“The seven Christians stood together in the bright sunlight, bound with strong ropes, singing a hymn to their foreign Saviour as the spearmen advanced. Around them a crowd of jostling men, women and children, more than 60,000 strong and dressed in togas of various hues, yelled and jeered at the forlorn expression of faith by the condemned. Hucksters moved through the crowd, calling out their wares, selling snacks and drinks for the entertainment, and noting too a distinct sense of disappointment in their customers. The mob was angry. They felt cheated: they had come to enjoy the destruction of the hated sect, to see its adherents run screaming and panic-stricken from the spears, not watch them taking their slaughter meekly like so many placid sheep. There was little entertainment.
It had been the same just moments before, when a score of the Christians had been burned alive, the same calm acceptance of their fate, the same hateful hymn singing. Nevertheless, they cheered enthusiastically as the spears were driven home and, one by one, the men and women fell and writhed on the sandy ground, their hymn fading slowly into silence, replaced by the groans and shrieks of the dying. Above the still-squirming bodies, on a ridge, a score of crosses stood in mute witness, carrying their ghastly burdens, some of whom still lived despite the day and a half they had hung upon the wood. The stench of the charnel house pervaded the natural amphitheater where the grotesque show was taking place, and the baying, blood drunk crowd, the massed ranks of soldiery and the crucifixions, silhouetted along the skyline, gave the unmistakable impression of Rome at its worst.”
So suffered the first Christians in Madagascar — about 150 years ago. In 1866, the Norwegians arrived and planted the first Lutheran church in Antsirabe (230km south of Antananarivo). The first Lutheran church was planted in Antananarivo (pictured above — no far from where the Christians were martyred) in 1871.
- Posted by Rev. Dr. Albert Collver on 18 October 2013 using BlogPress from my iPhone
The blind boy pictured above is working on arithmetic. The girl in the lower corner when asked the question, “When asked who is Jesus?” She answered, “Jesus is the Son of God.” The school makes a point of teaching the Small Catechism to the children.
One problem the Antsirabe Blind School is the lack of resources. Formerly the school was supported by the Norwegians, but recently the Norwegian government cut the aid to the school because it teaches Christianity. If the school agrees to stop reaching religion, they could continue to receive aid. Pictured above is maize, which is the food eaten by the poorest of the poor in Madagascar. The children are frequently hungry.
Both Drs. Collver and Quill were moved by seeing the children at the blind school. It was wonderful to see the Malagasy Lutheran Church engaged in caring for children in need. The greatest gift the blind school provides is not the life skills but faith in Jesus!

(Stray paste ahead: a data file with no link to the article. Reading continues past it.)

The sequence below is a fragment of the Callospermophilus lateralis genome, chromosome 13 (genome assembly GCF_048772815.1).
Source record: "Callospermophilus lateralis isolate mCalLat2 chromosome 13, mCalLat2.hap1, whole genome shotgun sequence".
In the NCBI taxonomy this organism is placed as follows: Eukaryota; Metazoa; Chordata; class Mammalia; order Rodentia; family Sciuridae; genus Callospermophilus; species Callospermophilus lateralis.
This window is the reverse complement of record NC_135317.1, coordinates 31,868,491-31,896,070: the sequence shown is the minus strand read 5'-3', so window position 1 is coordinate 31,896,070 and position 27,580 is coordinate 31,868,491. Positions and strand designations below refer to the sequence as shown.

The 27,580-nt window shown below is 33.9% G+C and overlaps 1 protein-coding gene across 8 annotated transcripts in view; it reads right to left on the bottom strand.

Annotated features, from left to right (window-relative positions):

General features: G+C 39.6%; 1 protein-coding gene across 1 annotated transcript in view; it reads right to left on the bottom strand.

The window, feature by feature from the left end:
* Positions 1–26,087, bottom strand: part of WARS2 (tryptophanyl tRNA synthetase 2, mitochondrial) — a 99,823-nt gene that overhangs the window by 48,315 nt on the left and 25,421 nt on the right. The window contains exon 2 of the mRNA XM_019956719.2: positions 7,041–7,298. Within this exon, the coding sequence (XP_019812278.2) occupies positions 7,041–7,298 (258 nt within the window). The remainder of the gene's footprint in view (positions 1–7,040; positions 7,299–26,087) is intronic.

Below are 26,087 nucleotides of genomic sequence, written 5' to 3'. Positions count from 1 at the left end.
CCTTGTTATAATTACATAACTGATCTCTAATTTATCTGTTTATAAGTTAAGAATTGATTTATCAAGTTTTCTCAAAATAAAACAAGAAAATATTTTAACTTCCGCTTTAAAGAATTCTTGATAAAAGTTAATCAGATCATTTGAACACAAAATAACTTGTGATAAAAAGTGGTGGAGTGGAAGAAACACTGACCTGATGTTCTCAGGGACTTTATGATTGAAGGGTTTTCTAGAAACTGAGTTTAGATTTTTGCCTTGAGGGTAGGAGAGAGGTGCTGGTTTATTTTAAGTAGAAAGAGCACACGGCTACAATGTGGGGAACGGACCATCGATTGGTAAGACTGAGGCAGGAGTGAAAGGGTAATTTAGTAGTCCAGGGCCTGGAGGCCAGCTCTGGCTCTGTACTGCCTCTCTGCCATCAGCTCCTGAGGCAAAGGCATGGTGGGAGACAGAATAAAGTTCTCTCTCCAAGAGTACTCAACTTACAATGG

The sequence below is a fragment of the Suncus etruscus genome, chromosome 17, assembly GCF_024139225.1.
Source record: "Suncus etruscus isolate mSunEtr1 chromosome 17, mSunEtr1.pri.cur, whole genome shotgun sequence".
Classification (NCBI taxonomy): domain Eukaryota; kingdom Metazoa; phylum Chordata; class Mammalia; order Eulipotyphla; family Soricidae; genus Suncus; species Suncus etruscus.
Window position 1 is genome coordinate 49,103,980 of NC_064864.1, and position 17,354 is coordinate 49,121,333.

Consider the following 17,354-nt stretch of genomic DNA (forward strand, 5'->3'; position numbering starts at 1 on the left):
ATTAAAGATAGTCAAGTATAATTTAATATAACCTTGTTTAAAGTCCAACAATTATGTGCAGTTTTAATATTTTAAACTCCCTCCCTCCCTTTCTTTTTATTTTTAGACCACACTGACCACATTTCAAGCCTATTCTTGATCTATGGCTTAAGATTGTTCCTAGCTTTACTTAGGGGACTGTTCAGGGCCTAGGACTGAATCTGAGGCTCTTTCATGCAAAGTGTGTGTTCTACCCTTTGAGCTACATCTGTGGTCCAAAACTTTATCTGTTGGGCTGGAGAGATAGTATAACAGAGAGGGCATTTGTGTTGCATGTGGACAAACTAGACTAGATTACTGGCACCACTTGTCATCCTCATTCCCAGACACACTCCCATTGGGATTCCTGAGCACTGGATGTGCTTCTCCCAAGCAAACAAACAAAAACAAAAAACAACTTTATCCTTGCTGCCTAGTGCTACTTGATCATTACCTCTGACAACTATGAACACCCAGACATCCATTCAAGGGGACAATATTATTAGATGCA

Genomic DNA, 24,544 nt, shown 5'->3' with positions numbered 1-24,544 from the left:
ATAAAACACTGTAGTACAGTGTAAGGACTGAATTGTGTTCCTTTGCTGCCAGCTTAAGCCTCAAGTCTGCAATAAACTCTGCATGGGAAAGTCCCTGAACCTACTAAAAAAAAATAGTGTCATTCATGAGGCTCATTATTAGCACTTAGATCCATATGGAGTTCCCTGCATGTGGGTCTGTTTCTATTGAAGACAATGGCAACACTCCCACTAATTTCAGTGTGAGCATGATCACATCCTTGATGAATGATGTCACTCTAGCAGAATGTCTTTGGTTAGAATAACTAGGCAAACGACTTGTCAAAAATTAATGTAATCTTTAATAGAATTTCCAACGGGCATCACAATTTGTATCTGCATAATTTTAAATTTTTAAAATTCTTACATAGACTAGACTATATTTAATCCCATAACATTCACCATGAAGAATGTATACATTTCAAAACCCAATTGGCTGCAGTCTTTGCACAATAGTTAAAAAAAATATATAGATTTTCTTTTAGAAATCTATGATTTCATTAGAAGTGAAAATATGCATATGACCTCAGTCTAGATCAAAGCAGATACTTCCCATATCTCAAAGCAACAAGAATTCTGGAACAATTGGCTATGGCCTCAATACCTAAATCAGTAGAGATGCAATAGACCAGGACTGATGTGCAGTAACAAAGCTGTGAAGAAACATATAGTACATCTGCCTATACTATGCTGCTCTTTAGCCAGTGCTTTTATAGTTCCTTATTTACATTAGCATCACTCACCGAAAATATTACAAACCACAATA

- Posted by Rev. Dr. Albert Collver on 17 October 2013 using BlogPress from my iPhone
Leaders from around Madagascar attended the pastors’ conference which discussed: 1) The Inerrancy and infallibility of the Bible, 2) The effects of post-modernism on the understanding of the Scriptures and on the Church, 3) The current state of World Lutheranism, 4) the work of the LCMS around the world, 5) Possible areas of cooperation between the LCMS and the Malagasy Lutheran Church (FLM).
- Posted by Rev Dr Albert Collver on 16 October 2013 using BlogPress from my iPhone
October is “Clergy Appreciation Month.” This is the month for congregations and their members to show appreciation to their pastors. And they do so, in various ways: special prayers, card showers, pot lucks, etc. Not many give the pastor the parsonage.
In one of the rural parishes I served, my predecessor retired from the ministry and remained in the parish to serve as organist. Although withdrawn and not very personable, he was also not always a quiet man, known to make outrageous comments. And he was not a very good preacher or teacher by most standards. Unique to say the least, what he sometimes did and said would today prompt a call to the district president. And yet the congregation loved and respected him during his 28 years as their pastor and then gave him the parsonage when he retired.
That was another day, another time–a time when calls to obtain pastors were more prayerful than careful, when pastors were more likely to be accepted with their flaws than expected to be well above average, when congregations saw their pastors as men of God holding a very high office. Our congregations and our Synod would do well to be a little less careful and expecting and a little more prayerful and accepting of the men God provides. They are giving their lives to teach His Word, administer His Sacraments, and shepherd the souls He calls, gathers, and enlightens by the very Gospel they preach.
And, of course, we could also use another month, a “Congregation Appreciation Month,” for pastors to show their love and appreciation for their congregations, the kind of thing C.F.W. Walther spoke of in his twentieth evening lecture on Law and Gospel. That would be the rest of the story. But that would also be another blog.